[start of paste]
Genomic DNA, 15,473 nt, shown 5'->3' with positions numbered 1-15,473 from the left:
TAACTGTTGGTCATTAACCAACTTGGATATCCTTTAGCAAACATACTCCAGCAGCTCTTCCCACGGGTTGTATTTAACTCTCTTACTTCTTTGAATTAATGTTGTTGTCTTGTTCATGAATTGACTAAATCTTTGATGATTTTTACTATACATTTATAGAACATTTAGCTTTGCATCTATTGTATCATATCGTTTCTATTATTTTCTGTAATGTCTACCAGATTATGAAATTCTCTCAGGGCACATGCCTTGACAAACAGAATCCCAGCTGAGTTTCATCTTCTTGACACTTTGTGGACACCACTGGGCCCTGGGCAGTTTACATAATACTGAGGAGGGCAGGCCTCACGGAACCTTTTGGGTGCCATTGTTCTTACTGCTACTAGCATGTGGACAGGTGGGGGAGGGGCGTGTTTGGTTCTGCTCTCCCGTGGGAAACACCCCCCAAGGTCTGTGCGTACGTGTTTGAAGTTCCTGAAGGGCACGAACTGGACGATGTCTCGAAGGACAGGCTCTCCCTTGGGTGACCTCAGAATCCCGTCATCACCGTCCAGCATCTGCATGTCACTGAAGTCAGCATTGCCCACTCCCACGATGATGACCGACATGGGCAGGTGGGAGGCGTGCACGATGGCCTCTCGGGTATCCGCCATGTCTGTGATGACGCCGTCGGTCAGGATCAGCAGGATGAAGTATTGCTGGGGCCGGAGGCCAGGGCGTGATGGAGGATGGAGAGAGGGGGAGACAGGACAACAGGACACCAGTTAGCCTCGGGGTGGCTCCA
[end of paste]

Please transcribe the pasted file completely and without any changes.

Genomic DNA, 15,473 nt, shown 5'->3' with positions numbered 1-15,473 from the left:
TAACTGTTGGTCATTAACCAACTTGGATATCCTTTAGCAAACATACTCCAGCAGCTCTTCCCACGGGTTGTATTTAACTCTCTTACTTCTTTGAATTAATGTTGTTGTCTTGTTCATGAATTGACTAAATCTTTGATGATTTTTACTATACATTTATAGAACATTTAGCTTTGCATCTATTGTATCATATCGTTTCTATTATTTTCTGTAATGTCTACCAGATTATGAAATTCTCTCAGGGCACATGCCTTGACAAACAGAATCCCAGCTGAGTTTCATCTTCTTGACACTTTGTGGACACCACTGGGCCCTGGGCAGTTTACATAATACTGAGGAGGGCAGGCCTCACGGAACCTTTTGGGTGCCATTGTTCTTACTGCTACTAGCATGTGGACAGGTGGGGGAGGGGCGTGTTTGGTTCTGCTCTCCCGTGGGAAACACCCCCCAAGGTCTGTGCGTACGTGTTTGAAGTTCCTGAAGGGCACGAACTGGACGATGTCTCGAAGGACAGGCTCTCCCTTGGGTGACCTCAGAATCCCGTCATCACCGTCCAGCATCTGCATGTCACTGAAGTCAGCATTGCCCACTCCCACGATGATGACCGACATGGGCAGGTGGGAGGCGTGCACGATGGCCTCTCGGGTATCCGCCATGTCTGTGATGACGCCGTCGGTCAGGATCAGCAGGATGAAGTATTGCTGGGGCCGGAGGCCAGGGCGTGATGGAGGATGGAGAGAGGGGGAGACAGGACAACAGGACACCAGTTAGCCTCGGGGTGGCTCCA